Family Fun: Huis Ten Bosch (Nagasaki)

In the past few years, my family and I have been frequent visitors to Sasebo, a seaside city in Nagasaki Prefecture. In all that time, however, we had never once stopped into the Huis Ten Bosch complex, a Dutch-themed amusement park just a few kilometers below the city. "Dutch?", you may be asking yourselves? But in... Continue Reading →

Spotlight: Unzen Jigoku (Nagasaki)

In 1549, the Portuguese missionary Francis Xavier landed in Kagoshima with one main mission - to spread the gospel to the inhabitants of Japan. In the next 100 years, Christianity flourished in various communities on Kyushu (Nagasaki, Hirado and Kagoshima, to name a few) but never seemed to spread much further. In the mid 1600s,... Continue Reading →

Manhole Monday: Nagasaki

I'll close out the run of posts on Nagasaki with the city's manhole cover. Nagasaki is known for a number of things - its trade ties, its mix of culinary styles, its sad history as a target of the second atomic bomb. And yet here is what the drain cover looks like: That's right. Hydrangea.... Continue Reading →

Spotlight: Oura Church (Nagasaki)

As you can tell from both this and my last post, I've recently been to Nagasaki. My in-laws were in town at the beginning of October and they expressed an interest in seeing Nagasaki. My husband and I, having spent the two weeks prior to that driving back and forth to Sasebo (quite near Nagasaki)... Continue Reading →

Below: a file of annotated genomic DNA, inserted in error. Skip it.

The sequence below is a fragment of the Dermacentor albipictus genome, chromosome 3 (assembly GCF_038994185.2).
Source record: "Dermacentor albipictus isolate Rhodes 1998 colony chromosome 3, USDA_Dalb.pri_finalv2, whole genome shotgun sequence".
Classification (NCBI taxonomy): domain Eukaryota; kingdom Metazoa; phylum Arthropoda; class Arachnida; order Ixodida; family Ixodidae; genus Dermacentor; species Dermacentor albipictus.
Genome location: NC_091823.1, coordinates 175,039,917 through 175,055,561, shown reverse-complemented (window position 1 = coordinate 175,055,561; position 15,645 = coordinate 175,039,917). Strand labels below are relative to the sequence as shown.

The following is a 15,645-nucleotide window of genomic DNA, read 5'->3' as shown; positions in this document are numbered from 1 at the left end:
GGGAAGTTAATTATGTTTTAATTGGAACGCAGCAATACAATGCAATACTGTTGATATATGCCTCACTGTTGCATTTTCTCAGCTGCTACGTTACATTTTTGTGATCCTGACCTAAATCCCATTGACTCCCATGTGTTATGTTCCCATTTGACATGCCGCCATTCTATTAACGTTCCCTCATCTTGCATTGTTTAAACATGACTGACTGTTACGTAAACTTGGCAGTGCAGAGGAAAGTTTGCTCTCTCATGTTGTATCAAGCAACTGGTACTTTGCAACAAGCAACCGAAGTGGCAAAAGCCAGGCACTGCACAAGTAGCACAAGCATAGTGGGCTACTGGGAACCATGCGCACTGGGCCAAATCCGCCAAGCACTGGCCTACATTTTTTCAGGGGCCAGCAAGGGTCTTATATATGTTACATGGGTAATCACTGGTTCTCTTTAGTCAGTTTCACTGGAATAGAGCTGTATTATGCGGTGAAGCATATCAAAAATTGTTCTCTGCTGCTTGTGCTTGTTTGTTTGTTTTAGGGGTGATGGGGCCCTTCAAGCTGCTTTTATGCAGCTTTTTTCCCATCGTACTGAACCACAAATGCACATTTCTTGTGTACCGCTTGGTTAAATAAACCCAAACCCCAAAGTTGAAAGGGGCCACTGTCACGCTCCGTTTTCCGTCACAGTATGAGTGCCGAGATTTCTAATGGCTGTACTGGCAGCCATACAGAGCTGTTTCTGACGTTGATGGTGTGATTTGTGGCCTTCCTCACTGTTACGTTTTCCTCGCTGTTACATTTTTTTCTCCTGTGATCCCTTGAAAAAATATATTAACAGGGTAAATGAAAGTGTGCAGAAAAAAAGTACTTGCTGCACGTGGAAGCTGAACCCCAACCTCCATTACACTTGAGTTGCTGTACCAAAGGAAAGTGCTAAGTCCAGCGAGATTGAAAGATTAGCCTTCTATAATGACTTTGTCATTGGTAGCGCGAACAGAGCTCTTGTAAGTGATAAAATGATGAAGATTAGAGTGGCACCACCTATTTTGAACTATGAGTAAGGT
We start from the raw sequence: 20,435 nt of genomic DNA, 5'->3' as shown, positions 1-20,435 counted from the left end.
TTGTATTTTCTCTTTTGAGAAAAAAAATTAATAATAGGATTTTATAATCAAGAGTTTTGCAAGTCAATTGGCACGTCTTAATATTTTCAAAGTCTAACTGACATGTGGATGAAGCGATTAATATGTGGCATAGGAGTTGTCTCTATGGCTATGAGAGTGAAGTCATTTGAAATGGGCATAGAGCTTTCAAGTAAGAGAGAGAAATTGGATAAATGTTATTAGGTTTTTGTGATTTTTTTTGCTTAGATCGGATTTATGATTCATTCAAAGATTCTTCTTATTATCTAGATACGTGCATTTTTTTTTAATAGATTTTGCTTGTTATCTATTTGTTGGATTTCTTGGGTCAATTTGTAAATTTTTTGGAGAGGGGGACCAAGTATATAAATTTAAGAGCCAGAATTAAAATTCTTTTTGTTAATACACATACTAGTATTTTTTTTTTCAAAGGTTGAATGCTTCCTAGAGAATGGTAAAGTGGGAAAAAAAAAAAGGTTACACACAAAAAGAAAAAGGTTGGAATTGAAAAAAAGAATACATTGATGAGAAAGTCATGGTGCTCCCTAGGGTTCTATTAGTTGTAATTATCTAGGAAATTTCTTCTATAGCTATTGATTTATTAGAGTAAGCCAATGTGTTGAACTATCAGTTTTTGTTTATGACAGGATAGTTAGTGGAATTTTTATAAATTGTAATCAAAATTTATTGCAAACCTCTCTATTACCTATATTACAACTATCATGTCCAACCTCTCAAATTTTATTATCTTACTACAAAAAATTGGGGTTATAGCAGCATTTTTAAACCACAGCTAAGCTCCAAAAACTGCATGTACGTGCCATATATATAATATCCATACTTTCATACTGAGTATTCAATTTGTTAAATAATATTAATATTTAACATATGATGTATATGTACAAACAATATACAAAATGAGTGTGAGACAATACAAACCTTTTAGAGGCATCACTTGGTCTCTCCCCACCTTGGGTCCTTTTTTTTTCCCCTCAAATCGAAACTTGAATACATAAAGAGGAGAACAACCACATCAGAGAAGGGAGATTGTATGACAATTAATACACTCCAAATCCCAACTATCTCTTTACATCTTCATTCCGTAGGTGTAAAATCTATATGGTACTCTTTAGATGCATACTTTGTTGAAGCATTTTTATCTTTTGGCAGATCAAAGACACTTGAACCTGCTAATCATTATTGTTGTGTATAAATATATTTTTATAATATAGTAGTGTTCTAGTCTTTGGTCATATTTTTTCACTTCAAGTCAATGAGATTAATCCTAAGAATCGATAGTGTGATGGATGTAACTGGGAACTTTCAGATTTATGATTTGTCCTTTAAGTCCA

Good Eats: Shikairo (Nagasaki)

Nagasaki is a bit of a culinary crossroads. As one of the only cities to remain open to trade during the Edo Era (1603-1868), it played host to Chinese, Dutch and the very occasional British trader. Thanks to those influences, the food scene in Nagasaki is pretty varied and incredibly tasty. One of Nagasaki's most famous... Continue Reading →

Spotlight: Dutch Trading Post (Hirado)

If you're familiar with Japanese history, you might know that Japan was essentially a closed nation from the early 1600s until the mid-1850s. The only contact with the outside world was through the Dutch trading post on the fan-shaped island of Dejima in Nagasaki Harbor. What most people don't realize, however, is that Dejima wasn't... Continue Reading →

Spotlight: Chinatown (Yokohama)

I realize that the Chinese New Year officially began on February 10th but since I'm heading up to catch the final days of the Nagasaki Lantern Festival this weekend, I'm in the mood to drag out the celebration a bit. Nagasaki has a small, interesting Chinatown itself but my favorite Chinatown in Japan is, hands... Continue Reading →

Spotlight: Dejima (Nagasaki)

It might seem hard to believe today, but Japan was once closed off to the world. Between the 1630s and 1868, the Tokugawa Shogunate essentially followed a closed-door policy - no one in, and no one out. Foreigners entering the country were strictly punished and even killed and Japanese who left were never permitted to return home... Continue Reading →

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